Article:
Beloved family dog nearly dies after eating main ingredient used in brewing beer

Brewing Company Owner's Dog Almost Dies After Eating Hops

As many beer lovers know, making your own brew in the comfort of your home is becoming more and more popular.

But as one Michigan family recently learned, brewers need to make sure their pets don't get into one ingredient in particular.

"I knew hops were bad for dogs, deadly for dogs, and didn't think that he could get at it," Gary Schlaff told WXYZ.

That's Gary Schlaff, who works at the Farmington Brewing Company with his son, Jason. Gary told Newsy's partners at WXYZ he was watching Jason's dog, Booker, while he was out of town.

SEE MORE: Why Your Favorite Craft Brewers Are Selling Out To Big Beer

Gary had put some spent grain and hops in his garden to fertilize the plants earlier that day. Booker got into the mixture while he was outside, and Jason could tell something wasn't right as soon as he got the dog home.

"As soon as I brought him in, he threw up all over the carpeting. It was obviously green, which is a very common color for hops," Jason said.

Jason rushed Booker to an animal emergency center, where he was diagnosed with malignant hyperthermia.

See, when a dog ingests hops, its body temperature can soar past 105 degrees. A dog's normal temperature is between 101 and 102.5 degrees.

And if it doesn't get treatment within a few hours, it could die.

Thankfully, veterinarians were able to get Booker's body temperature down and give him Dantrolene, the antidote needed to save his life.

Jason says Booker is doing great now, and the Farmington Brewing Company is holding a "Pints for Pups" event this weekend to help raise money for the Michigan Humane Society.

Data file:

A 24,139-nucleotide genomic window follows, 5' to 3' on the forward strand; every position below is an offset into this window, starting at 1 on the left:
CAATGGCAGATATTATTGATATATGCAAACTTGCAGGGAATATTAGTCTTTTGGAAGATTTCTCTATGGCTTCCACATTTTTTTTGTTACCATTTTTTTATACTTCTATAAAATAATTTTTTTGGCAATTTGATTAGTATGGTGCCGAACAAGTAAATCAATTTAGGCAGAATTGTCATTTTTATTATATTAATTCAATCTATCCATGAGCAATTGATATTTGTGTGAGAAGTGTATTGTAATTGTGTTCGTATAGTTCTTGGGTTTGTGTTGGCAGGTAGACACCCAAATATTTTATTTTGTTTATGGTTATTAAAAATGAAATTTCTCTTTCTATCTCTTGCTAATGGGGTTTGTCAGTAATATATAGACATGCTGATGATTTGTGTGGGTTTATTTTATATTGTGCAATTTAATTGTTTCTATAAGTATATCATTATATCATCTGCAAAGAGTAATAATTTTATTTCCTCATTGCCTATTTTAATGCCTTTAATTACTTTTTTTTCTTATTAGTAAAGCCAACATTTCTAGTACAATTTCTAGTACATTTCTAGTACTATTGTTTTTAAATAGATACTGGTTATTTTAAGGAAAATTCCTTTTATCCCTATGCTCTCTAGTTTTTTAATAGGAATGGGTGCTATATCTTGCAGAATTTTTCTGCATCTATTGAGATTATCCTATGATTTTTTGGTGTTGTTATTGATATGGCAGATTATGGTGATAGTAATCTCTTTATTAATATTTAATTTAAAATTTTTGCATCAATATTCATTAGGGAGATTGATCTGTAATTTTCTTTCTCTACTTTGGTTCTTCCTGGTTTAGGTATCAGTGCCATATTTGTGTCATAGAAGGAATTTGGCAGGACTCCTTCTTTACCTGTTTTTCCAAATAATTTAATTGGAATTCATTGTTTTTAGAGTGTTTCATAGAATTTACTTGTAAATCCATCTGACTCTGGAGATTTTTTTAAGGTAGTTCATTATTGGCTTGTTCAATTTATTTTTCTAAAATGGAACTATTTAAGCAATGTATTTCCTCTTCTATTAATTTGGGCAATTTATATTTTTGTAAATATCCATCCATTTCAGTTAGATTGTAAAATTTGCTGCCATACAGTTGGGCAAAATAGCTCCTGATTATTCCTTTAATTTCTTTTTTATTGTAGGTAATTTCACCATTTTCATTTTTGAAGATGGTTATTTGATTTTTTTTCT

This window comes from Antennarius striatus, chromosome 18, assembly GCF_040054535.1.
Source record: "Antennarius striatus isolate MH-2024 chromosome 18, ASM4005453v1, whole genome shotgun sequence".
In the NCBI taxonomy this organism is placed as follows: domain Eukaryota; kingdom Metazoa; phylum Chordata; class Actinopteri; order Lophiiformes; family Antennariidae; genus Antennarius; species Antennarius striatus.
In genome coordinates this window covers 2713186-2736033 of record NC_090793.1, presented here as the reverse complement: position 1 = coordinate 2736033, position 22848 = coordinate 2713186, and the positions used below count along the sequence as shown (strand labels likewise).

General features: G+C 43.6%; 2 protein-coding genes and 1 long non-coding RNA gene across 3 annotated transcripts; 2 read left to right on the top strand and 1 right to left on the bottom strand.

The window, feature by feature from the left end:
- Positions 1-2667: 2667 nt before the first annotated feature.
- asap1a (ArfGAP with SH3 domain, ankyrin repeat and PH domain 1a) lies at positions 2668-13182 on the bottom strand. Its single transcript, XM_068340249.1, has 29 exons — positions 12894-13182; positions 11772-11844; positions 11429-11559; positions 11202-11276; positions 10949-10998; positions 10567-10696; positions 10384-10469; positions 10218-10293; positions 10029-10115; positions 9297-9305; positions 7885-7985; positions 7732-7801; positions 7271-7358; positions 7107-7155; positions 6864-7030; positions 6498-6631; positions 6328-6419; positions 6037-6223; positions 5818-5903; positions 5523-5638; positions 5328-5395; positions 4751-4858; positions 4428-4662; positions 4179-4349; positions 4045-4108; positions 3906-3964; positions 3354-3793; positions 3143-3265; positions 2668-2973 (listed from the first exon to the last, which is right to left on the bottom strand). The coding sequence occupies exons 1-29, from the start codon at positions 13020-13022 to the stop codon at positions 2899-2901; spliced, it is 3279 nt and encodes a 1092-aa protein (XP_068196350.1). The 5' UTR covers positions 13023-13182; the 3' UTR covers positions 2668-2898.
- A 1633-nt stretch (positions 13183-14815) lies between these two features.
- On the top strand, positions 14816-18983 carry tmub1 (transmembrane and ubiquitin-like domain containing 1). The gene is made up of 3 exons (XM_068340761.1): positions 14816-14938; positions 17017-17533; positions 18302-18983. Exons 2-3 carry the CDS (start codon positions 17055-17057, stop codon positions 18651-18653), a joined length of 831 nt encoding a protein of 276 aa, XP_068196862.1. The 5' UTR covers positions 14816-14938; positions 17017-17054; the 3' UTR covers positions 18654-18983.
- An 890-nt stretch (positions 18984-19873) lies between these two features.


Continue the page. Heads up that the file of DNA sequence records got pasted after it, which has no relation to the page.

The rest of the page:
RELATED: Foods you should never feed your dog:

Foods you shouldn't feed your dog
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Foods you shouldn't feed your dog

Grapes, Raisins and Currents

While these naturally sweet gems from Mother Nature can be a tasty way to add good nutrition to your diet, they can cause kidney failure in certain breeds of dogs, according to the FDA. While the mechanism for the kidney failure is not known, it can occur if the grapes, raisins and currents are consumed raw or even in cooked products, such as cookies, fruit cake and snack bars.

Photo: Getty

Macadamia Nuts

Forget sharing your white chocolate chip macadamia nut cookies with your canine buddy. While these nuts are healthy for humans to enjoy, they can be toxic if consumed by your dog. Similar to grapes, the mechanism for the toxicity is unknown.

Photo: Getty

Onions, Garlic and Chives

While these foods add flavor to any dish, they shouldn't be in your dog's dinner dish. Onions, garlic and chives, even the dried powdered forms, contain compounds called organosulfides, which are converted to toxic sulfur compounds in dogs. Cooking or processing these foods will not eliminate the toxins – so forget about spooning salsa, chili or dips containing these foods into your dog's dinner.

Photo: Getty


This lower calorie sugar substitute, which can be found in sugarless gum, candies, some peanut butters and diet cookies, can also be deadly to your dog. While xylitol is safe for human consumption, it can stimulate the release of insulin, which causes a rapid drop in blood glucose levels in your dog. Xylitol has also been associated with liver failure in dogs – so keep the sugarless candies out of your dog's reach.

Photo: Getty

Raw Meat

To avoid foodborne illness, better known as food poisoning, you should not eat uncooked or undercooked poultry and meat, and the same goes for your dog. Bacteria, such as E. coli and salmonella in raw meat and poultry, can sicken both of you. Also make sure you don't accidentally cross-contaminate your dog's foods with these raw foods. For example, if you create hamburgers from raw ground beef or bread raw chicken, don't dip into the treat jar without first washing your hands, warns the FDA. The pathogens on your dirty hands can contaminate the treat being gobbled by your dog. It's a good habit to always wash your hands after touching raw meat and poultry.

Photo: Getty


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